How does an asset manager like Schroders actively influence the companies it invests in?


In the debate over whether investors can encourage a more sustainable recovery, the role of active ownership is key.

There is a growing momentum behind ESG investing – investing which considers environmental, social and governance factors.  

Active asset managers can influence the companies they invest in through engagement, as well as gaining a deeper understanding of the risks and opportunities they face. 

With the increasing focus on how investors can be catalysts for change, we answer key questions on how Schroders actively influences the companies we invest in.

How do active investment companies engage with firms?

There are several different methods of engagement and it is necessary to have dialogue with companies over their practices.

At Schroders, we meet with company management and specialists over specific issues by going on site visits, joining investor meetings and organising proprietary events (for example, to engage with non-executive directors over our research processes).

Prioritisation of engagement is generally process-driven, for example a drop in an ESG-rating, explaining where we’ve voted against management, or it could be driven by our thematic research. Examples of areas of thematic research the team has undertaken include plastics, sugar and climate change.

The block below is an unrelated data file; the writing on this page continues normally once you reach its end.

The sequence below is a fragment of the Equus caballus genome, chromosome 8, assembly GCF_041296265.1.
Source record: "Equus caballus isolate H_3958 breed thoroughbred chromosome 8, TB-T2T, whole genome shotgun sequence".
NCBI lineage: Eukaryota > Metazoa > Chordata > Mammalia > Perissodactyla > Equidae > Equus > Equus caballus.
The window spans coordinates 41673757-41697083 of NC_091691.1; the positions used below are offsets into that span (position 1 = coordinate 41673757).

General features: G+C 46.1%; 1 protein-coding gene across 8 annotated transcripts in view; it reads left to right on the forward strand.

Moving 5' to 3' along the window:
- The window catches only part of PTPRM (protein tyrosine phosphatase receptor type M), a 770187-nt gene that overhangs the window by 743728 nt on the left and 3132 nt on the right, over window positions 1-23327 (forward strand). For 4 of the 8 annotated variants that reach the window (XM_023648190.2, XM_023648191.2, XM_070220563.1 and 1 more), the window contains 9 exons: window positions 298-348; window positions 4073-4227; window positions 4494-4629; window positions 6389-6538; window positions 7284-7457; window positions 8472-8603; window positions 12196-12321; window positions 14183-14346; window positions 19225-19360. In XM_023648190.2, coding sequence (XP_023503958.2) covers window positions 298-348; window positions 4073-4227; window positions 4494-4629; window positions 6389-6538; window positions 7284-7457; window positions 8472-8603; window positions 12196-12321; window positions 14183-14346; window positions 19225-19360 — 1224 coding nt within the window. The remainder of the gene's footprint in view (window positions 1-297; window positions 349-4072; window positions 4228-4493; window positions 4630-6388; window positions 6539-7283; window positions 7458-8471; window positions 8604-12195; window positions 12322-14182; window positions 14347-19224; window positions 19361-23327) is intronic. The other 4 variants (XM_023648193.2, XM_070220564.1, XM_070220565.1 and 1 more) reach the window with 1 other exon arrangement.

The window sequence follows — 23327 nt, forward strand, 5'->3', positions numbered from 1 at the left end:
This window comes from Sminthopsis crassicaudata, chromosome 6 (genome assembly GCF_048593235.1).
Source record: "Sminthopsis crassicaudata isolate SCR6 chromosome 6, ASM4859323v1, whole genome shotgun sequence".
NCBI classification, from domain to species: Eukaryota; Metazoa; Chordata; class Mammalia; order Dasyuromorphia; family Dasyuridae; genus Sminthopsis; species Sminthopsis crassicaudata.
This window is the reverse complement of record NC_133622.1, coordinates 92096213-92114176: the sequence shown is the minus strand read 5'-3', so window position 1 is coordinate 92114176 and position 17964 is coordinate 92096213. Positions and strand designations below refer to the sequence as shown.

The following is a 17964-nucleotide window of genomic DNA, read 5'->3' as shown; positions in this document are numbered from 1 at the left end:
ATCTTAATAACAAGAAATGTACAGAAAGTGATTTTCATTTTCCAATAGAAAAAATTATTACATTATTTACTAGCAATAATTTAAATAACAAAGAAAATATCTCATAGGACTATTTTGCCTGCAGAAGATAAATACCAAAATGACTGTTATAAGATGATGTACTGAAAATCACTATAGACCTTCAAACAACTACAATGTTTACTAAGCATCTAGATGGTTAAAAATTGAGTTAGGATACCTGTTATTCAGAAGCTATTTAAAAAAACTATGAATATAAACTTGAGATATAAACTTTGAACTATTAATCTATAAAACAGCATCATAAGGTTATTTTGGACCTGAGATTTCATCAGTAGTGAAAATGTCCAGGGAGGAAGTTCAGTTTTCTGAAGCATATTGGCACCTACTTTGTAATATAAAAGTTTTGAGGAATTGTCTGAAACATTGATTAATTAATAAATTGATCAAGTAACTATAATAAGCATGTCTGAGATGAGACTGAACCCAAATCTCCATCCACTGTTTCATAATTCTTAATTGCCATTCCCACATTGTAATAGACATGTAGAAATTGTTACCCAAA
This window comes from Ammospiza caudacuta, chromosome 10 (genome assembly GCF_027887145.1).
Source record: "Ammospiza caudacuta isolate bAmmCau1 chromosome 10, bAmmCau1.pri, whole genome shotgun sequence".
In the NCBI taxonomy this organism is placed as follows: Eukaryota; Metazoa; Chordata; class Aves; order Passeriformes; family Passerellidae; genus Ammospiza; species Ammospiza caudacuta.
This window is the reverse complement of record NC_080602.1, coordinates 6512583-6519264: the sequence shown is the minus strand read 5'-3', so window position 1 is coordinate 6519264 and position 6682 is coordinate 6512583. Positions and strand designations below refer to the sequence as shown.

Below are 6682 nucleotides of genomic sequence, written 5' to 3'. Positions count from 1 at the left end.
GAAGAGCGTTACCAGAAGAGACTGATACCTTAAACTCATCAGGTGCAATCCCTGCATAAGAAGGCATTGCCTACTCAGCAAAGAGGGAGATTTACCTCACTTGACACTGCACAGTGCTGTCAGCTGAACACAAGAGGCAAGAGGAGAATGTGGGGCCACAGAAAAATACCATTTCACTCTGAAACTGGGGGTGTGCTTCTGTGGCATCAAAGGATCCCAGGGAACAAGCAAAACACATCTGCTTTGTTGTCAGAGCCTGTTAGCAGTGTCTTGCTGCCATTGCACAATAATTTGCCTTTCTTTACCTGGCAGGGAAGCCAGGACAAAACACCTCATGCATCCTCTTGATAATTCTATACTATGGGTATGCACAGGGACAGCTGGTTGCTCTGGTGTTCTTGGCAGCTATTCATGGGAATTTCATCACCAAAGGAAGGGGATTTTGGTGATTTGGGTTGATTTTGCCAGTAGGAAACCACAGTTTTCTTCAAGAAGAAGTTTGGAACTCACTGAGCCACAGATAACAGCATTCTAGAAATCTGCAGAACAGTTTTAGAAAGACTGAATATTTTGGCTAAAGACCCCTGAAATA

It can also be beneficial to work with other asset manager peers to combine percentage holdings in a company where that company has not responded to investors’ nudges. With a collective voice it is easier to influence a company or encourage them to provide more disclosure.

Where and how frequently does Schroders engage with firms?

Over the last five years, Schroders’ engagements have increased substantially.

Five years ago we were engaging with 243 companies, with only 18% of engagements outside of Europe. Today, we are currently engaging with more than 2,000 companies and have become much more global in our engagements with 55% of engagements outside of Europe.

There is a two-pronged strategy for engagements by either fact-finding or actively trying to influence company practices.

An example of a current fact-finding engagement is Schroders’ research into sugar, which we identified as an emerging risk in 2015 due to changes in consumer behaviour and an increasing focus from regulators and public health bodies around growing obesity and diabetes.

What we found was we didn’t have enough information to determine which companies had a bigger ‘sugar footprint’ as we couldn’t tell who were investing research and development into low-sugar alternatives.

As a result of the team’s research and dialogue, expectations were agreed, and we can now better quantify and understand sugar risk. This approach was peer reviewed by a number of academics, non-governmental organisations, and public health organisations.

We then engaged with companies on the basis of our expectation and reached  more than 55 companies globally. At the beginning of the year we saw very positive progress in companies reporting against our expectations.

Given the new perspective on obesity and health that the coronavirus crisis has imposed on policymakers, it seems inevitable that sugar consumption will come under increasing government scrutiny.

 

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